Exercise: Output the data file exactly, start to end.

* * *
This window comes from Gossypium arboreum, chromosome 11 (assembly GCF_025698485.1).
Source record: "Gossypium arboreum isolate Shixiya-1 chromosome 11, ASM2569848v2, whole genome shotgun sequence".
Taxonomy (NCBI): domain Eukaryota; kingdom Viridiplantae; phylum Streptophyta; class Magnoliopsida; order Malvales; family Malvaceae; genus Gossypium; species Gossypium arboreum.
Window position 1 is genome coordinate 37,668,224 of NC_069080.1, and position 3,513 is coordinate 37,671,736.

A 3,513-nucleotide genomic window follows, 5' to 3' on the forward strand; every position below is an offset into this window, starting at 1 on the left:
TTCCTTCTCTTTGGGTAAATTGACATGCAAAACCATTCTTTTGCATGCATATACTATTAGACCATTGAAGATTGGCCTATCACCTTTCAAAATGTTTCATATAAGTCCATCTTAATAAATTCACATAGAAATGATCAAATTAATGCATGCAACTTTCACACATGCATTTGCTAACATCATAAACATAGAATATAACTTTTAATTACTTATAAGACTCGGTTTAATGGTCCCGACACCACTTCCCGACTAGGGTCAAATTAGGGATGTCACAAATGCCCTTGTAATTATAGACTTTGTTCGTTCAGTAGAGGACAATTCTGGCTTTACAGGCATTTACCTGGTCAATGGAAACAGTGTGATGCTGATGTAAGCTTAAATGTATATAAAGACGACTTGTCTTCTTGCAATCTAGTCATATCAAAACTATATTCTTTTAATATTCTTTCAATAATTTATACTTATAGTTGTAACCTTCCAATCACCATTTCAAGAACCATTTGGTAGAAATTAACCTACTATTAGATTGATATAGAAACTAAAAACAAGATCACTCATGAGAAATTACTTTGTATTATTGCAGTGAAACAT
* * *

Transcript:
This window comes from Gossypium arboreum, chromosome 11 (assembly GCF_025698485.1).
Source record: "Gossypium arboreum isolate Shixiya-1 chromosome 11, ASM2569848v2, whole genome shotgun sequence".
Taxonomy (NCBI): domain Eukaryota; kingdom Viridiplantae; phylum Streptophyta; class Magnoliopsida; order Malvales; family Malvaceae; genus Gossypium; species Gossypium arboreum.
Window position 1 is genome coordinate 37,668,224 of NC_069080.1, and position 3,513 is coordinate 37,671,736.

A 3,513-nucleotide genomic window follows, 5' to 3' on the forward strand; every position below is an offset into this window, starting at 1 on the left:
TTCCTTCTCTTTGGGTAAATTGACATGCAAAACCATTCTTTTGCATGCATATACTATTAGACCATTGAAGATTGGCCTATCACCTTTCAAAATGTTTCATATAAGTCCATCTTAATAAATTCACATAGAAATGATCAAATTAATGCATGCAACTTTCACACATGCATTTGCTAACATCATAAACATAGAATATAACTTTTAATTACTTATAAGACTCGGTTTAATGGTCCCGACACCACTTCCCGACTAGGGTCAAATTAGGGATGTCACAAATGCCCTTGTAATTATAGACTTTGTTCGTTCAGTAGAGGACAATTCTGGCTTTACAGGCATTTACCTGGTCAATGGAAACAGTGTGATGCTGATGTAAGCTTAAATGTATATAAAGACGACTTGTCTTCTTGCAATCTAGTCATATCAAAACTATATTCTTTTAATATTCTTTCAATAATTTATACTTATAGTTGTAACCTTCCAATCACCATTTCAAGAACCATTTGGTAGAAATTAACCTACTATTAGATTGATATAGAAACTAAAAACAAGATCACTCATGAGAAATTACTTTGTATTATTGCAGTGAAACAT